LS: Bruce Cameron Column January 11, 2009

The church play

This past Christmas Eve, I was proud to see my 10-year-old niece and 4-year-old nephew participate in their church’s annual production of the story of Jesus, Mary, Joseph and Batman.

My nephew, you see, has Batman body armor that he refuses to take off, even in the bathtub. I don’t blame him: It gives his little-boy body the rippled abs of a dancer at Chippendales.

My niece has long coveted the role of Mary, but the appointment is strictly political. Her parents just haven’t had enough clout on the Christmas Pageant Committee to muscle the nomination out of the smoke-filled room and onto the floor.

The part has always been played by a little girl named Aubrey, whose mother secured the position of play director by plying the corruptible elders with an apple pie so succulent that in most states it would be classified a controlled substance. After fair and impartial tryouts,
Aubrey’s mother always gave careful consideration to my niece and the other actresses before picking her own daughter.

This year, though, Aubrey’s mom was outflanked when my sister-in-law got the church to approve a policy whereby any child with perfect attendance in Sunday School could have the starring role in the play. The elders were too addled with apple pie to think it through, but
Aubrey’s family always took two weeks off to go traveling in the summer and would be disqualified.

Aubrey’s mom resigned, saying, “You won’t have Aubrey to kick around anymore.”

The new director, a man, decided the key players should have body microphones, which he didn’t hand out until right before the performance because they were expensive and he didn’t want to risk them being broken in rehearsal, and anyway they were uncomplicated and what could go wrong?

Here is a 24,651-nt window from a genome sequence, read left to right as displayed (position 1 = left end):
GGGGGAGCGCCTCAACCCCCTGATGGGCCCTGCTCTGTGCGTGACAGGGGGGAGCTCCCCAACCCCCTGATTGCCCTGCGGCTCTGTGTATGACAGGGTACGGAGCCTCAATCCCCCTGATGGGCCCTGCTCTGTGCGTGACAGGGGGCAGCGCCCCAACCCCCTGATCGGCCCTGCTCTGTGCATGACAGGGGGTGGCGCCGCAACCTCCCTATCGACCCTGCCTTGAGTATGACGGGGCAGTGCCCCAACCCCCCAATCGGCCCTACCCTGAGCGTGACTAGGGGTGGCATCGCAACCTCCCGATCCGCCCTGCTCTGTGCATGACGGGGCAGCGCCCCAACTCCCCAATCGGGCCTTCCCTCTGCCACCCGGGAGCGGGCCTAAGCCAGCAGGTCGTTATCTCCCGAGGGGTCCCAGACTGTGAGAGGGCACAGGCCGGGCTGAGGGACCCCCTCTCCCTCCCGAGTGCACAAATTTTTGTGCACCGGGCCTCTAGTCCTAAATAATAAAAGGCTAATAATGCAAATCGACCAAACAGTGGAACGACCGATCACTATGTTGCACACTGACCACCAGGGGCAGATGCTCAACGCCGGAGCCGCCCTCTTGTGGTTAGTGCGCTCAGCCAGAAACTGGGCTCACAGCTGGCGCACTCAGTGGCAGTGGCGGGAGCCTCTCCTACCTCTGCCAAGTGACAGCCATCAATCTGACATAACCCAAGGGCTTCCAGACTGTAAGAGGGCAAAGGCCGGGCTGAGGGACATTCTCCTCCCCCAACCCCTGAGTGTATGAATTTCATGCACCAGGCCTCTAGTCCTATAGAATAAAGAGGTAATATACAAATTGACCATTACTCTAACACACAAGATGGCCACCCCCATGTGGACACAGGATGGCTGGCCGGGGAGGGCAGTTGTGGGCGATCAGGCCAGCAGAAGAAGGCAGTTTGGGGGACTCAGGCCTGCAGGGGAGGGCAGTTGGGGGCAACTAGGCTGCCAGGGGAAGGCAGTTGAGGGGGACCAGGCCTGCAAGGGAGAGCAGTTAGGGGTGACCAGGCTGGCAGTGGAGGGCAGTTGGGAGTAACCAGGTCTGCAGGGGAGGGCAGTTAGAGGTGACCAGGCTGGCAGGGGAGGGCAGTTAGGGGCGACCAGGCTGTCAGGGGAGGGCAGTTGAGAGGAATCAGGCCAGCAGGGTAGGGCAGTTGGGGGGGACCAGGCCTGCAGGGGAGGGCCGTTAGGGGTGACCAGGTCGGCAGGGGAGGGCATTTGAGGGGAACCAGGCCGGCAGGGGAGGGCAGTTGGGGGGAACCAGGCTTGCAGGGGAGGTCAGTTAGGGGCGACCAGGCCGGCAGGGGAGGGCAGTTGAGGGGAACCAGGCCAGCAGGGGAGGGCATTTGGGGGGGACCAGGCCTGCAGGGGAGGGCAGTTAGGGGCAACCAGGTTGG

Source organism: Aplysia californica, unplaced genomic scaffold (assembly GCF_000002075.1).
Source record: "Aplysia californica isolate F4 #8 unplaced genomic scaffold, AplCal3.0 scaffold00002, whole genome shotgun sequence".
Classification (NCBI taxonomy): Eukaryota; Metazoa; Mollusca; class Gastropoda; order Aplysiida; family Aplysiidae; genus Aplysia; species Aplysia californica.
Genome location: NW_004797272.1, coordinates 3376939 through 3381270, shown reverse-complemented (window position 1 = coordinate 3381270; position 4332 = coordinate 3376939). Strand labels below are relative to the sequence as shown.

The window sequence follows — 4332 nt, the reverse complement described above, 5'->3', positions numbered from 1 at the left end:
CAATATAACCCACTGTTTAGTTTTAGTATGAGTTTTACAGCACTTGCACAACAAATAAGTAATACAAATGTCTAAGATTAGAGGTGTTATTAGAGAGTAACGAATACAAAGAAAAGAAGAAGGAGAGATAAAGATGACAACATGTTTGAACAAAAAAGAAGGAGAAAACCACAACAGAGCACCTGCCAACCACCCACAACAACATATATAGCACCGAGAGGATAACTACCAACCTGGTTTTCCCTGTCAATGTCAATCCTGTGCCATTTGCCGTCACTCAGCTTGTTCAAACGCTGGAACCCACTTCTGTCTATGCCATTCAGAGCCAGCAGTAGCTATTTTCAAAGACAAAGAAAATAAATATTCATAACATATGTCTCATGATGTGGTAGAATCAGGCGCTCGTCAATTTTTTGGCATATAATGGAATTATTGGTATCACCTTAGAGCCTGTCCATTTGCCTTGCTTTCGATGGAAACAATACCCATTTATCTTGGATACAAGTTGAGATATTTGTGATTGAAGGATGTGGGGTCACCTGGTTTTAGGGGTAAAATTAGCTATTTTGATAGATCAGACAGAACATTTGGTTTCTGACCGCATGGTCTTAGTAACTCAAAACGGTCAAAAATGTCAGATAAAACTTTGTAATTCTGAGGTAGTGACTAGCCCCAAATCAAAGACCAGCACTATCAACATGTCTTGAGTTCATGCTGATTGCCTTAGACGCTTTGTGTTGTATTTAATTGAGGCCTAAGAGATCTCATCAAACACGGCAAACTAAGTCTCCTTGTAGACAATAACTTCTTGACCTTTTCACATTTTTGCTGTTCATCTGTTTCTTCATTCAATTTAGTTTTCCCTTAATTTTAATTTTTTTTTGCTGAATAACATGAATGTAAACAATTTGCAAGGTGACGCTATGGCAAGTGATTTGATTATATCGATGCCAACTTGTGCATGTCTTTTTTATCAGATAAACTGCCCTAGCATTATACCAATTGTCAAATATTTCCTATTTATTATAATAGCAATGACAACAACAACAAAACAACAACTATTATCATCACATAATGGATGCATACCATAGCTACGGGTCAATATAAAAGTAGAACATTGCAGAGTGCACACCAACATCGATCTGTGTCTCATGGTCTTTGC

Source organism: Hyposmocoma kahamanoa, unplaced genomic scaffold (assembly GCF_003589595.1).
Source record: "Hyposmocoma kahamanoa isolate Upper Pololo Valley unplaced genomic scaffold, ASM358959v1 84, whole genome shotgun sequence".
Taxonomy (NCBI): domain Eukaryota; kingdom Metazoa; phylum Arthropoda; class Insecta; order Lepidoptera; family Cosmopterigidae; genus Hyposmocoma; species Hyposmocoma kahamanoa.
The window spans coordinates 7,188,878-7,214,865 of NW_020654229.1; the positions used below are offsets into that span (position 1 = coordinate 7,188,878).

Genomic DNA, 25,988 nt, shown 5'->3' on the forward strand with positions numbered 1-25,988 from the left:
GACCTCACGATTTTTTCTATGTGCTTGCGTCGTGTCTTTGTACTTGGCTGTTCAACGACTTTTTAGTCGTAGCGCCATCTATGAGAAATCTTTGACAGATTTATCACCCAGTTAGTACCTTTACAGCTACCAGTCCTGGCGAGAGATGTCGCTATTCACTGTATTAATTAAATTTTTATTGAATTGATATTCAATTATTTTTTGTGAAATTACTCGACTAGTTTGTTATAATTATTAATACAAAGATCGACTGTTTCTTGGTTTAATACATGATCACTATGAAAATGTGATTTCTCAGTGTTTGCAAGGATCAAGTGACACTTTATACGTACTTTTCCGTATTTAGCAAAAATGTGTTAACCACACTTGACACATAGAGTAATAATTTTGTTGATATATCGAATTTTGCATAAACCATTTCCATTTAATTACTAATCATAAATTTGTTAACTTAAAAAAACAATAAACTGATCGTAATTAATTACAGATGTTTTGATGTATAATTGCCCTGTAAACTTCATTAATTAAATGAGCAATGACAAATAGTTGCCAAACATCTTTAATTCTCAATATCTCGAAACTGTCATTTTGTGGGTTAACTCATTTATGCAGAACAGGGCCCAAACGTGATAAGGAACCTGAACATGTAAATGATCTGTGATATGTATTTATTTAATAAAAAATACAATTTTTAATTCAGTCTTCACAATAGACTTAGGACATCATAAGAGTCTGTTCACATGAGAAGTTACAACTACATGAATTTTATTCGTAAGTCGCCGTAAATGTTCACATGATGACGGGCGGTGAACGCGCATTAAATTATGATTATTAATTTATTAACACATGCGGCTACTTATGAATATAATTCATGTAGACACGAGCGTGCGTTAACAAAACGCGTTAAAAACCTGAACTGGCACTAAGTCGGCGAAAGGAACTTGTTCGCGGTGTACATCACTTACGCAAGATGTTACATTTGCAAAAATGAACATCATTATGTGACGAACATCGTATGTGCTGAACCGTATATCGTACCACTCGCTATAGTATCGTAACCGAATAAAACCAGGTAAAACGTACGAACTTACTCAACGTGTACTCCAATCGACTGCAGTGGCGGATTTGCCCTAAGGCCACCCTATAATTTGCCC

The first line of the play occurs when Mary mounts the stairs, stumbling in her long robes.

“Stop pushing me!” she hisses at Joseph, a skinny boy with a sagging beard that looks like it used to be the carpet in a college dormitory.

Joseph announces they will be spending the night in the manger, along with goats, mules, what looks to be about two dozen shepherds sent over from pre-school and Batman. Unable to restrain himself, Batman takes his staff and smacks a paper mache goat like it’s a pinata.

The shepherds begin giggling helplessly.

“I hope my baby comes soon,” my niece says sweetly. Five hundred video cameras capture her performance.

The lights dim discreetly as the couple lies down, though we are still able to see Mary struggling to pull the pillow out of her shirt. Over the body mic, it sounds like Michael Moore trying to wrestle himself into the back seat of a Prius. A bright light pops on to signify the North Star, and a trio of 8-year-old wise men troop onto the stage, gazing at my nephew, who in his headscarf looks like what you’d get if Batman had a baby with Yasser Arafat. My nephew, grinning, takes his staff and pokes one of the wise men in the rear end.

“Hey!” shouts the offended wise man, his amplified voice ringing in the church.

“We’ve come to see the new king,” intones the wise man in the lead.

“Not yet!” my niece snaps. She has a line: Tenderly picking up what she has been referring to as her “live prop” (the baby playing Jesus), she says, “Behold, Joseph, our son, Jesus.”

The baby’s mother stands anxiously by, apparently invisible, while the baby frowns at all of us in disgust. My nephew is astounded — in rehearsal, it was always a doll.

“Hey, Mom, it’s a real baby!” he shouts.

Someone with a body mic has something else to report. “Brandon just farted,” he says. This is such wonderful news to the giggling shepherds that fully a third of them lie down.

The Little Drummer Boy takes the stage for the musical number, displaying no drumming ability but plenty of noisemaking talent. No one questions whether a drum solo is an appropriate gift for a newborn whose exhausted mother just wishes he’d go to sleep.

Batman, bored, begins teaching the paper-mache goats what position to use if they want to reproduce. The shepherds laugh.

Everyone later agrees it was the best show ever.



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